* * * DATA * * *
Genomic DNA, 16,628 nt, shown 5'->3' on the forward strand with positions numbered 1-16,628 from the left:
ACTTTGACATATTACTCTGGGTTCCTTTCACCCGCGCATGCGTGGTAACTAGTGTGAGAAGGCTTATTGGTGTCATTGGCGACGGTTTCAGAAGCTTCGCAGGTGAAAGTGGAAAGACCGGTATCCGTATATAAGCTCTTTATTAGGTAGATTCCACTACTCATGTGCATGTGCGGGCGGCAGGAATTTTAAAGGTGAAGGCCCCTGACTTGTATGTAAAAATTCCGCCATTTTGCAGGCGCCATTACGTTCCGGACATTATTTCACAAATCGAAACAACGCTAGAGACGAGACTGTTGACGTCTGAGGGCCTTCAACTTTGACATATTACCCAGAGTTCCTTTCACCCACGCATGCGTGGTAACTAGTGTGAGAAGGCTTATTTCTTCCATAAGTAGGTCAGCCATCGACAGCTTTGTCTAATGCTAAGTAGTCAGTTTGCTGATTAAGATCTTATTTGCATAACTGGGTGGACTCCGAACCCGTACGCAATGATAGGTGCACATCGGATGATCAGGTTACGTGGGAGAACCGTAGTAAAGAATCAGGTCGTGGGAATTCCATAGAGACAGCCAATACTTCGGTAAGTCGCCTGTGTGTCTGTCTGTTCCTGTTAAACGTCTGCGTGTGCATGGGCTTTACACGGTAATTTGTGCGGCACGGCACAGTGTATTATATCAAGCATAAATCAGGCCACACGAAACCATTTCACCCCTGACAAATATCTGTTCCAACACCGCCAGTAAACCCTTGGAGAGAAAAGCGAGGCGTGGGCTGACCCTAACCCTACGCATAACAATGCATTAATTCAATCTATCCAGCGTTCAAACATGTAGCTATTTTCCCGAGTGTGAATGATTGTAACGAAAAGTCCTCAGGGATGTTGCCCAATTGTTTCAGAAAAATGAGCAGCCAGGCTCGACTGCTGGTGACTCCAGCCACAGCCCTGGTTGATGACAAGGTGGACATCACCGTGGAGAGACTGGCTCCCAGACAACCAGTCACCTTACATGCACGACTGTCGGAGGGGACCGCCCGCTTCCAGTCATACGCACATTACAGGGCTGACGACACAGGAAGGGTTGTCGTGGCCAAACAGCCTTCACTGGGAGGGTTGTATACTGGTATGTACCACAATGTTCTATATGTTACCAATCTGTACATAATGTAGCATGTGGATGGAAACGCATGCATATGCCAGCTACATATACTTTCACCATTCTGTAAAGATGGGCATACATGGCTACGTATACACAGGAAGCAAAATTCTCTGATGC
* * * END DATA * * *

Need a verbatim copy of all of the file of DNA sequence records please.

Genomic DNA, 16,628 nt, shown 5'->3' on the forward strand with positions numbered 1-16,628 from the left:
ACTTTGACATATTACTCTGGGTTCCTTTCACCCGCGCATGCGTGGTAACTAGTGTGAGAAGGCTTATTGGTGTCATTGGCGACGGTTTCAGAAGCTTCGCAGGTGAAAGTGGAAAGACCGGTATCCGTATATAAGCTCTTTATTAGGTAGATTCCACTACTCATGTGCATGTGCGGGCGGCAGGAATTTTAAAGGTGAAGGCCCCTGACTTGTATGTAAAAATTCCGCCATTTTGCAGGCGCCATTACGTTCCGGACATTATTTCACAAATCGAAACAACGCTAGAGACGAGACTGTTGACGTCTGAGGGCCTTCAACTTTGACATATTACCCAGAGTTCCTTTCACCCACGCATGCGTGGTAACTAGTGTGAGAAGGCTTATTTCTTCCATAAGTAGGTCAGCCATCGACAGCTTTGTCTAATGCTAAGTAGTCAGTTTGCTGATTAAGATCTTATTTGCATAACTGGGTGGACTCCGAACCCGTACGCAATGATAGGTGCACATCGGATGATCAGGTTACGTGGGAGAACCGTAGTAAAGAATCAGGTCGTGGGAATTCCATAGAGACAGCCAATACTTCGGTAAGTCGCCTGTGTGTCTGTCTGTTCCTGTTAAACGTCTGCGTGTGCATGGGCTTTACACGGTAATTTGTGCGGCACGGCACAGTGTATTATATCAAGCATAAATCAGGCCACACGAAACCATTTCACCCCTGACAAATATCTGTTCCAACACCGCCAGTAAACCCTTGGAGAGAAAAGCGAGGCGTGGGCTGACCCTAACCCTACGCATAACAATGCATTAATTCAATCTATCCAGCGTTCAAACATGTAGCTATTTTCCCGAGTGTGAATGATTGTAACGAAAAGTCCTCAGGGATGTTGCCCAATTGTTTCAGAAAAATGAGCAGCCAGGCTCGACTGCTGGTGACTCCAGCCACAGCCCTGGTTGATGACAAGGTGGACATCACCGTGGAGAGACTGGCTCCCAGACAACCAGTCACCTTACATGCACGACTGTCGGAGGGGACCGCCCGCTTCCAGTCATACGCACATTACAGGGCTGACGACACAGGAAGGGTTGTCGTGGCCAAACAGCCTTCACTGGGAGGGTTGTATACTGGTATGTACCACAATGTTCTATATGTTACCAATCTGTACATAATGTAGCATGTGGATGGAAACGCATGCATATGCCAGCTACATATACTTTCACCATTCTGTAAAGATGGGCATACATGGCTACGTATACACAGGAAGCAAAATTCTCTGATGC